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Systems biology pilot project: Compugen, Novartis embark on predictive modeling project
May 2005
by Chris Anderson  |  Email the author

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TEL AVIV, Israel—Drug discovery informatics company Compugen Ltd. and pharmaceutical company Novartis in mid-April announced a research collaboration in the field of systems biology, that Compugen says will aid in the development of its next-generation predictive modeling products.
 
"We chose Compugen for their proven capabilities in predictive modeling of biology, which have yielded impressive results in our previous collaborative efforts," says Dalia Cohen, Ph.D., global head of functional genomics, of Cambridge, Mass.-based Novartis Institute for Biomedical Research Inc., in a press release announcing the deal.
 
Under the terms of the agreement—which will examine biological interaction networks using microarray and other biological data –Novartis will obtain sole rights to specific results of the studies while Compugen will retain rights to the discovery systems developed in conjunction with the pilot project.
 
While there is a one-time payment by Novartis to Compugen in conjunction with the project, the amount is insignificant in comparison to typical agreements made between research partners. "This agreement with Novartis is different as it is not so much about a business-driven deal," says Alon Amit, vice president, commercial operations group of Compugen. "This is really about working hard to maintain our leadership position and developing new technology. The only way for us to do that and move forward in the area of systems biology is to work directly with the people making drugs."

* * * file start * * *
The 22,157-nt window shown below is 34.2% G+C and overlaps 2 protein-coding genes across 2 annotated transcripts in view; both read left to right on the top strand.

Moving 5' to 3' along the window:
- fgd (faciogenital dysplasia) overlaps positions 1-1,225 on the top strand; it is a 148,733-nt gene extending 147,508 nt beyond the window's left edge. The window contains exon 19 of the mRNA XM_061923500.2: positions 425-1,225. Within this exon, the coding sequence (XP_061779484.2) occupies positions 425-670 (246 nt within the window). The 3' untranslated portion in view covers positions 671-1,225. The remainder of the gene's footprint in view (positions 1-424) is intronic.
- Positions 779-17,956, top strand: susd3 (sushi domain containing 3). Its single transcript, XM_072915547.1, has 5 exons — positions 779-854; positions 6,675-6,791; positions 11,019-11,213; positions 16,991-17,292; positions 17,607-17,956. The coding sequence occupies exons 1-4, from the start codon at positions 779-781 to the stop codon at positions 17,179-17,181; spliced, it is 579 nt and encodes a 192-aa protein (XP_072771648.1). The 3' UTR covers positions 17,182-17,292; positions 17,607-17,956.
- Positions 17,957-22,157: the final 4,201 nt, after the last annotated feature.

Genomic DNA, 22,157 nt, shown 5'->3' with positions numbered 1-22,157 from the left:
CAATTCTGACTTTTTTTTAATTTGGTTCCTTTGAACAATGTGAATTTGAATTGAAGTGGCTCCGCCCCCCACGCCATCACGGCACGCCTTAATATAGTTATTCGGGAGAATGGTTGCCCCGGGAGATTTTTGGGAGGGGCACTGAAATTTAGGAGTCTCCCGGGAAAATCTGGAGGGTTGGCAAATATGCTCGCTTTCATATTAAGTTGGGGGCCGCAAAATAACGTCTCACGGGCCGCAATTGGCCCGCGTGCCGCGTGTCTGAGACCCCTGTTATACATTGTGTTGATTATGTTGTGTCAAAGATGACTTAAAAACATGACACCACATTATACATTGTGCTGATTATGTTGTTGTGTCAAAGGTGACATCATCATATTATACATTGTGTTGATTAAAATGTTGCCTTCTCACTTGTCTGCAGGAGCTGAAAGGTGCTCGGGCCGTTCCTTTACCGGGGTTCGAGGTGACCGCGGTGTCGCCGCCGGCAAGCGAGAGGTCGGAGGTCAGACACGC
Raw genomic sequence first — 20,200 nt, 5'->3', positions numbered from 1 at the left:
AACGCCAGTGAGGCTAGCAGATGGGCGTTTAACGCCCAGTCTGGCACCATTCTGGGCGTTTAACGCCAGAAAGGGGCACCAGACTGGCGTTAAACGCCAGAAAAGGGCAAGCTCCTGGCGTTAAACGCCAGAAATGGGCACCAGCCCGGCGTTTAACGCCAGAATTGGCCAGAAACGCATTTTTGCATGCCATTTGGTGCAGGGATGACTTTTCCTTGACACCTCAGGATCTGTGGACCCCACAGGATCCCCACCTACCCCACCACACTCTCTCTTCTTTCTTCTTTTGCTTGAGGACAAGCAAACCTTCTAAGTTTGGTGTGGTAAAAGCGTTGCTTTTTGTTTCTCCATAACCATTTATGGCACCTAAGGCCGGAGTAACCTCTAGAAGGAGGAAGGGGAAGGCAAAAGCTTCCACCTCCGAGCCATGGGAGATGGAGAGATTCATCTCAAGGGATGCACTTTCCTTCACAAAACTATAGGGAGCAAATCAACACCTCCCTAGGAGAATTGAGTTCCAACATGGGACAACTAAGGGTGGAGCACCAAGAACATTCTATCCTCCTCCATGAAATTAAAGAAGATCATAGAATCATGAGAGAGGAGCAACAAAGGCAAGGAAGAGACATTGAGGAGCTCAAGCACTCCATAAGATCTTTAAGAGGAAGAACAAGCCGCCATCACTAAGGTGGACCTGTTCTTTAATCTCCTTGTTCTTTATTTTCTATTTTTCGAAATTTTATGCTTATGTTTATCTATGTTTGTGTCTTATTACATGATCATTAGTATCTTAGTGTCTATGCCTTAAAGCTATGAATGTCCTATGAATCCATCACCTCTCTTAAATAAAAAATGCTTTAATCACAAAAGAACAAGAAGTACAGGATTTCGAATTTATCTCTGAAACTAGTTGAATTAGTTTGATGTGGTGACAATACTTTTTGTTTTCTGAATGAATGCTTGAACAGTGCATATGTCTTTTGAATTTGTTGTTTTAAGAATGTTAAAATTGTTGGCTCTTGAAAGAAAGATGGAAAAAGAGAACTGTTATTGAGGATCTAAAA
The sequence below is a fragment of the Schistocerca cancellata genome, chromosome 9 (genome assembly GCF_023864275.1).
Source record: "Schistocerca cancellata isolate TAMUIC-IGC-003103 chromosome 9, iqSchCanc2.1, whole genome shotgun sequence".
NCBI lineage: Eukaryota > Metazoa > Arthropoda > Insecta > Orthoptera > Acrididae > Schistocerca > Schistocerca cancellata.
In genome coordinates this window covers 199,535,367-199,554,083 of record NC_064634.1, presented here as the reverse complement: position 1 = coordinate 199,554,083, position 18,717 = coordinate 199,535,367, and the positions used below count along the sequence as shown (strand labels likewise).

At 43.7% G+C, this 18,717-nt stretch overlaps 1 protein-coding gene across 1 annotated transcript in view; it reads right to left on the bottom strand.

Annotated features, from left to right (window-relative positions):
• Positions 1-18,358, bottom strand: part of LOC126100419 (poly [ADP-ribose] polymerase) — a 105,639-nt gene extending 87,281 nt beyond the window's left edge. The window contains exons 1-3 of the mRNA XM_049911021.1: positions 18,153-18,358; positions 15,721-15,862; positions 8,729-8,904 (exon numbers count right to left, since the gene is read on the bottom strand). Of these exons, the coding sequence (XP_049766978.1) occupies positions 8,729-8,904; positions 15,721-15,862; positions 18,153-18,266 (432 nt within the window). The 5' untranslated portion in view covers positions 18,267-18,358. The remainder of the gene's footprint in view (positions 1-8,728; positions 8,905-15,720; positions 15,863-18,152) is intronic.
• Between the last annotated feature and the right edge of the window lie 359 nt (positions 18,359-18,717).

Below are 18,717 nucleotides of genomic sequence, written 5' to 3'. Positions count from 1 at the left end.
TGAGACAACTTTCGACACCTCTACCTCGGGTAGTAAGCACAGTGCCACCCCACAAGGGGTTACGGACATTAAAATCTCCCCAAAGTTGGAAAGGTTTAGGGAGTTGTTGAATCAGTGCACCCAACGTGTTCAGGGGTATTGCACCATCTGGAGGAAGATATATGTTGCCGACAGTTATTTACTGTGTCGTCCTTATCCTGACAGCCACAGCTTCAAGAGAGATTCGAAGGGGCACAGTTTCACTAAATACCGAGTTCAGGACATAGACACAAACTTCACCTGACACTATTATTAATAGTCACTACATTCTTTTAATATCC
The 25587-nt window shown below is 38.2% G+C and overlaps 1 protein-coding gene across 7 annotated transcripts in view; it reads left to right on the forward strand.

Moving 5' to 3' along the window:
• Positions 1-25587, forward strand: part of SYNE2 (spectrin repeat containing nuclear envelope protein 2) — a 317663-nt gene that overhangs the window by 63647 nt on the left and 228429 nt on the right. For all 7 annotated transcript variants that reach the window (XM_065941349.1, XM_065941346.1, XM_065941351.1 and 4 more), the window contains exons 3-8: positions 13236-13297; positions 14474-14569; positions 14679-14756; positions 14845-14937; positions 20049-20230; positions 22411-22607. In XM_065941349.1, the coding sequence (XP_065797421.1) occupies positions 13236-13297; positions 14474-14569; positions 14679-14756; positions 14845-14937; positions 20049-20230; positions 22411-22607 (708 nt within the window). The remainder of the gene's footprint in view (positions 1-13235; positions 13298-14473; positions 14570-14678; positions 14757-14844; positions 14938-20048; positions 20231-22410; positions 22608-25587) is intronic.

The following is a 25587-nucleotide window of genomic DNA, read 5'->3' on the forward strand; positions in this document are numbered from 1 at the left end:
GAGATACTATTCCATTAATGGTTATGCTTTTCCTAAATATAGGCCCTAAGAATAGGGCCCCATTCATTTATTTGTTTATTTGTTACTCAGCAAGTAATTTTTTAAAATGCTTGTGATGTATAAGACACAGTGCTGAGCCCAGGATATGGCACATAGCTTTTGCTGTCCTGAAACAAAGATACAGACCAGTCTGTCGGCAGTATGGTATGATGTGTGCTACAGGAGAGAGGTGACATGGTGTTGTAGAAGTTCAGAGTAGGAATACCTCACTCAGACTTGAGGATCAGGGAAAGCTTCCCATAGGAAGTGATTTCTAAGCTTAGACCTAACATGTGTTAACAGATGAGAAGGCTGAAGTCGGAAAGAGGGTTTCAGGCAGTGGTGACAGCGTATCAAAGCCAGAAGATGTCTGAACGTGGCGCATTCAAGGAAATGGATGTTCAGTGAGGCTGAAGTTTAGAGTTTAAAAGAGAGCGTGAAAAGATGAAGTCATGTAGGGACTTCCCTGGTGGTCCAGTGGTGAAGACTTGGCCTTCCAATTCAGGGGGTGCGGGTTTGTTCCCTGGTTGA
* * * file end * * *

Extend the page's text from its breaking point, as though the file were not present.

The new agreement builds upon a licensing deal for Compugen's services the two companies entered into last year. But this agreement is unique in that both Novartis and Compugen retain sole rights to specific knowledge gained through the project without a mechanism for residual payments of royalties to Compugen should the work yield a viable product for Novartis.
 
According to Amit, the real value to Compugen will be learning valuable information from the trenches of drug discovery about the kinds of systems biology models needed by researchers. This information will aid in the development of new modeling algorithms for the development of it own internal discovery platform.
 
"The only value-generating model is to have your own IP, whether it is drugs or diagnostics" Amit says. "The pipeline we have today is based on technologies we already have in the area of diagnostics. We believe this work with Novartis will take us to the next phase of technologies we have begun working on."
 
In addition, Amit expects companies who work with Compugen in the future will benefit from
this deal either through similar research arrangements or via improved modeling products it brings to market as a result.
 
Code: E050505

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